Cannabis may impair driving ability for up to 4 hours, study finds

Traffic Safety Corner

(Via Fox News) Cannabis can impair a person’s ability to drive up to 4 hours after the drug is used, according to a recent study. According to the report, recovery was not fully seen until 4.5 hours post smoking.

A group of researchers from the Center for Medicinal Cannabis Research at the University of California San Diego looked at 191 regular cannabis users and found that smoking cannabis led to significantly declined simulated driving scores, according to the authors of the two-year randomized trial study. A lit joint of cannabis being held in hand, hand is also on steering wheel of a car. Outside of the window is a blurred road.

The participants were given either a placebo cigarette or a cannabis cigarette containing either 5.9 % or 13.4 % levels of delta-9-tetrahydrocannabinol (THC), the psychoactive compound in cannabis, the study said.

The researchers found participants in the THC group showed a significant decline in Composite Drive Scores (CDS) related to a 25-minute simulated driving experience. The CDS assessed driving variables that included following a lead car while varying speeds, noting swerving in their lane, and responding to divided attention tasks, according to the study.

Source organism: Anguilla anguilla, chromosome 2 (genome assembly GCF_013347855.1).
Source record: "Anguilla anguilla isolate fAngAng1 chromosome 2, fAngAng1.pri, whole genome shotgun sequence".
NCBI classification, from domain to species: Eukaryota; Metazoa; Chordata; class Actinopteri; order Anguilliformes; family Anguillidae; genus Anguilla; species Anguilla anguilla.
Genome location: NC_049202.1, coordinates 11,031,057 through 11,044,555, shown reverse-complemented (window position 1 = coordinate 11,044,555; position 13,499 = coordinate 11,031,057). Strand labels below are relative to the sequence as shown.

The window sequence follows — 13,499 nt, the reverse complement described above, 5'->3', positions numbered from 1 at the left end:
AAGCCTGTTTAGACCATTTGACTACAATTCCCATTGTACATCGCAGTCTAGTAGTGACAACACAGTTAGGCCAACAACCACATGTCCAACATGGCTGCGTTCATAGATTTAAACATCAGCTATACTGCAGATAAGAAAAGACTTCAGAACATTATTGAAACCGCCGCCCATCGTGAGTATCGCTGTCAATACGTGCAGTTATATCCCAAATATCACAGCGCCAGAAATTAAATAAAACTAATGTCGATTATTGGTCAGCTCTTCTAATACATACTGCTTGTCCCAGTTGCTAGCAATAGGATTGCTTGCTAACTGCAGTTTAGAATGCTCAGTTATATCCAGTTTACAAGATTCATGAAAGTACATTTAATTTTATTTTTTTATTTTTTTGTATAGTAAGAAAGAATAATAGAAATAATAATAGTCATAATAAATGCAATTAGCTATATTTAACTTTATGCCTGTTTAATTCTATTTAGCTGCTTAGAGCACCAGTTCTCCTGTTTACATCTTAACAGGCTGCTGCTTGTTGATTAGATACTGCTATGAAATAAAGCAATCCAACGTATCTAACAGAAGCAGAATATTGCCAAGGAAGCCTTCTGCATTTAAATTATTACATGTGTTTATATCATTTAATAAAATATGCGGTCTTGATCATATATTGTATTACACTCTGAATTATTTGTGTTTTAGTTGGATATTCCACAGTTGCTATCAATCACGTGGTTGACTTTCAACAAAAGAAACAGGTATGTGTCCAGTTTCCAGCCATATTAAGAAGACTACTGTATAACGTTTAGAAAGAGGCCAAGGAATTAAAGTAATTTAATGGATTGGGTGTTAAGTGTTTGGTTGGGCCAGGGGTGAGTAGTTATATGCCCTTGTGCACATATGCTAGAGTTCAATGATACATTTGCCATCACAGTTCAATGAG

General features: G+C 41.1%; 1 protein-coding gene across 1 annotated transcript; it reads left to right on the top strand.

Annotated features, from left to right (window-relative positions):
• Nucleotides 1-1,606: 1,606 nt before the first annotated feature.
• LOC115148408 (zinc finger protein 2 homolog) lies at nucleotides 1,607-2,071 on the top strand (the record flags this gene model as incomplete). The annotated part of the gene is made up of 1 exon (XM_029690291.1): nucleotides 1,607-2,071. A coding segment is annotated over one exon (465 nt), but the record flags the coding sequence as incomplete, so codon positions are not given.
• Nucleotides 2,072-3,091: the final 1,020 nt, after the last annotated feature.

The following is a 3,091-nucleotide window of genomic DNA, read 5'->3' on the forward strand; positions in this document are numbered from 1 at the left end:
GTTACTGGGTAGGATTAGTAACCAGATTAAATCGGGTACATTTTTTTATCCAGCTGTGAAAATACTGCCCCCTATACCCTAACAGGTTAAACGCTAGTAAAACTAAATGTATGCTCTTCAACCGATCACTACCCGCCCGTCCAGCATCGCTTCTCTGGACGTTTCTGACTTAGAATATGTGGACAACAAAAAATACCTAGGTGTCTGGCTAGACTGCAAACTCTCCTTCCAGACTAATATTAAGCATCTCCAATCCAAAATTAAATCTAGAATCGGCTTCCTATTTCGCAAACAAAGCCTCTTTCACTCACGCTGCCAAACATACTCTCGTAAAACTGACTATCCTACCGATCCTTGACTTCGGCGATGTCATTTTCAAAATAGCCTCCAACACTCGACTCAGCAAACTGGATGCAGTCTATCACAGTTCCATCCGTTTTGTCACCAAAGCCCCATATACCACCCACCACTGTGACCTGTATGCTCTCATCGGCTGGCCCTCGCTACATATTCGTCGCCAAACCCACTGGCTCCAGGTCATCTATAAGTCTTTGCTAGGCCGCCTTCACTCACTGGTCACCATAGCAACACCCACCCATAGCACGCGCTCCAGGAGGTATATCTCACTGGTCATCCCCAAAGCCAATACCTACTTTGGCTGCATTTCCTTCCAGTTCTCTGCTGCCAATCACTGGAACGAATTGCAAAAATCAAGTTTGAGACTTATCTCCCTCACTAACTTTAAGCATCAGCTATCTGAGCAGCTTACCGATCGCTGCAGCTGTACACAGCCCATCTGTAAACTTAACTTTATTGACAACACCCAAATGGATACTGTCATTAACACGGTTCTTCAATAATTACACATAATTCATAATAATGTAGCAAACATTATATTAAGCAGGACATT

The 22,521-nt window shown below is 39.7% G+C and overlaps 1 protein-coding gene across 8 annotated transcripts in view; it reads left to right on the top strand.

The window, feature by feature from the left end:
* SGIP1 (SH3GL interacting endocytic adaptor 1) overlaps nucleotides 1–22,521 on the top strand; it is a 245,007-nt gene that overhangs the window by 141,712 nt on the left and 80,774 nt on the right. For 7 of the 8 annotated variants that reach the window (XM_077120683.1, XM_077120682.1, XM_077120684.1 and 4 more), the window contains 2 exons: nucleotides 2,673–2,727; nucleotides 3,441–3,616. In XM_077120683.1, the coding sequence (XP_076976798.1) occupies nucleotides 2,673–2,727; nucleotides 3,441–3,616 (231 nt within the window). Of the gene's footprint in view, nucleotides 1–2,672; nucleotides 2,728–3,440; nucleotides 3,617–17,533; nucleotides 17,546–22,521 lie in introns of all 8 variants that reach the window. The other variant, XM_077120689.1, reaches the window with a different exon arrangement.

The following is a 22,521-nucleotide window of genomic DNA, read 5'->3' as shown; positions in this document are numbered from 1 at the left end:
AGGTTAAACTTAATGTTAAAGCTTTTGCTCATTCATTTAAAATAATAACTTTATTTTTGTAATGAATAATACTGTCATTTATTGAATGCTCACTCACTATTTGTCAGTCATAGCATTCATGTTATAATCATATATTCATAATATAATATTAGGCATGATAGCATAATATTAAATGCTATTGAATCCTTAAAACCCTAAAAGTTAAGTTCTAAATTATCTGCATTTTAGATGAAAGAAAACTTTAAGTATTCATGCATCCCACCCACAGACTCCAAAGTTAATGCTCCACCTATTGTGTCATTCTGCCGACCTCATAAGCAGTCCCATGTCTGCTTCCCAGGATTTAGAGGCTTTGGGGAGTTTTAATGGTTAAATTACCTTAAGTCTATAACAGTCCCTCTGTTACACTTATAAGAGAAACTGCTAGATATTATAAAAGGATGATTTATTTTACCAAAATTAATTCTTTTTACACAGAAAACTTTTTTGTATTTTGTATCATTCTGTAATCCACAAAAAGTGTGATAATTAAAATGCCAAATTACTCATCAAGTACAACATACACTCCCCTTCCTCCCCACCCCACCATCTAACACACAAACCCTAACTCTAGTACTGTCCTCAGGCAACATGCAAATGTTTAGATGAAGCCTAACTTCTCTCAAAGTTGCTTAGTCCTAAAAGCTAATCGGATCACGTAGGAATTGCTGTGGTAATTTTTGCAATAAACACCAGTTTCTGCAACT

The sharpest comparative difference in driving scores between the placebo and the THC group was noted at 30 minutes and 1 hour and 30 minutes after the time of inhaling the cannabis cigarette, according to the published report.

The study said borderline differences in driving scores were found between the two groups at 3 hours 30 minutes and no differences were noted at 4 hours 30 minutes.

The California researchers said that the study emphasizes the challenge in understanding the relationship between cannabis consumption and an individual’s ability to drive as well as identifying which individuals are most at risk for impaired driving when using cannabis.

Co-author of the study Igor Grant, MD, CMCR director and Distinguished Professor of Psychiatry at UC San Diego School of Medicine pointed out in the release the need to appropriately label cannabinoid medicines.

The study authors suggested future research addressing factors such as personal experience with cannabis, ways cannabis is ingested by an individual, and the individual’s biological differences in relation to driving impairment.

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Read the full study: Driving Performance and Cannabis Users’ Perception of Safety